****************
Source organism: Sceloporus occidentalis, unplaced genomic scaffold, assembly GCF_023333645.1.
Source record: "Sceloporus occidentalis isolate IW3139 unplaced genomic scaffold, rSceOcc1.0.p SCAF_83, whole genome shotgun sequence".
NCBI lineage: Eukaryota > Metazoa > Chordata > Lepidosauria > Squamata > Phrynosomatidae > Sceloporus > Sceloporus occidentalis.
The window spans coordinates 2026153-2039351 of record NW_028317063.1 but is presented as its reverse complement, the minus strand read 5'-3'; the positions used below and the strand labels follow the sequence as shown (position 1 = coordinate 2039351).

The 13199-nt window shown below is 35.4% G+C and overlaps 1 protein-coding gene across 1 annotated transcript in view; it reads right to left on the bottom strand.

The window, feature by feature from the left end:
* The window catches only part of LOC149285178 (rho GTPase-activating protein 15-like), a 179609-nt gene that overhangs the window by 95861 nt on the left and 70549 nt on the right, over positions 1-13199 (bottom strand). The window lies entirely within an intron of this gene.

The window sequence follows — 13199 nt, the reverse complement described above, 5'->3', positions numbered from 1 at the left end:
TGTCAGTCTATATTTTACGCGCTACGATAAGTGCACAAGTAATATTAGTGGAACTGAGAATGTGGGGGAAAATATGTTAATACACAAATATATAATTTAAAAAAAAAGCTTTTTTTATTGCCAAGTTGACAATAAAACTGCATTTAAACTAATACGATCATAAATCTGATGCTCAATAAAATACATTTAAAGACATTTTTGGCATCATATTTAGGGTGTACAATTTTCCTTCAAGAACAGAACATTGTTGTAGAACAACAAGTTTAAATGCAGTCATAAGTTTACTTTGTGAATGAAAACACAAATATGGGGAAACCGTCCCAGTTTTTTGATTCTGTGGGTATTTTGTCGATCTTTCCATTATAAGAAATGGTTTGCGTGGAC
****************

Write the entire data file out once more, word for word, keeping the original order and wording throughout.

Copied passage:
Source organism: Sceloporus occidentalis, unplaced genomic scaffold, assembly GCF_023333645.1.
Source record: "Sceloporus occidentalis isolate IW3139 unplaced genomic scaffold, rSceOcc1.0.p SCAF_83, whole genome shotgun sequence".
NCBI lineage: Eukaryota > Metazoa > Chordata > Lepidosauria > Squamata > Phrynosomatidae > Sceloporus > Sceloporus occidentalis.
The window spans coordinates 2026153-2039351 of record NW_028317063.1 but is presented as its reverse complement, the minus strand read 5'-3'; the positions used below and the strand labels follow the sequence as shown (position 1 = coordinate 2039351).

The 13199-nt window shown below is 35.4% G+C and overlaps 1 protein-coding gene across 1 annotated transcript in view; it reads right to left on the bottom strand.

The window, feature by feature from the left end:
* The window catches only part of LOC149285178 (rho GTPase-activating protein 15-like), a 179609-nt gene that overhangs the window by 95861 nt on the left and 70549 nt on the right, over positions 1-13199 (bottom strand). The window lies entirely within an intron of this gene.

The window sequence follows — 13199 nt, the reverse complement described above, 5'->3', positions numbered from 1 at the left end:
TGTCAGTCTATATTTTACGCGCTACGATAAGTGCACAAGTAATATTAGTGGAACTGAGAATGTGGGGGAAAATATGTTAATACACAAATATATAATTTAAAAAAAAAGCTTTTTTTATTGCCAAGTTGACAATAAAACTGCATTTAAACTAATACGATCATAAATCTGATGCTCAATAAAATACATTTAAAGACATTTTTGGCATCATATTTAGGGTGTACAATTTTCCTTCAAGAACAGAACATTGTTGTAGAACAACAAGTTTAAATGCAGTCATAAGTTTACTTTGTGAATGAAAACACAAATATGGGGAAACCGTCCCAGTTTTTTGATTCTGTGGGTATTTTGTCGATCTTTCCATTATAAGAAATGGTTTGCGTGGAC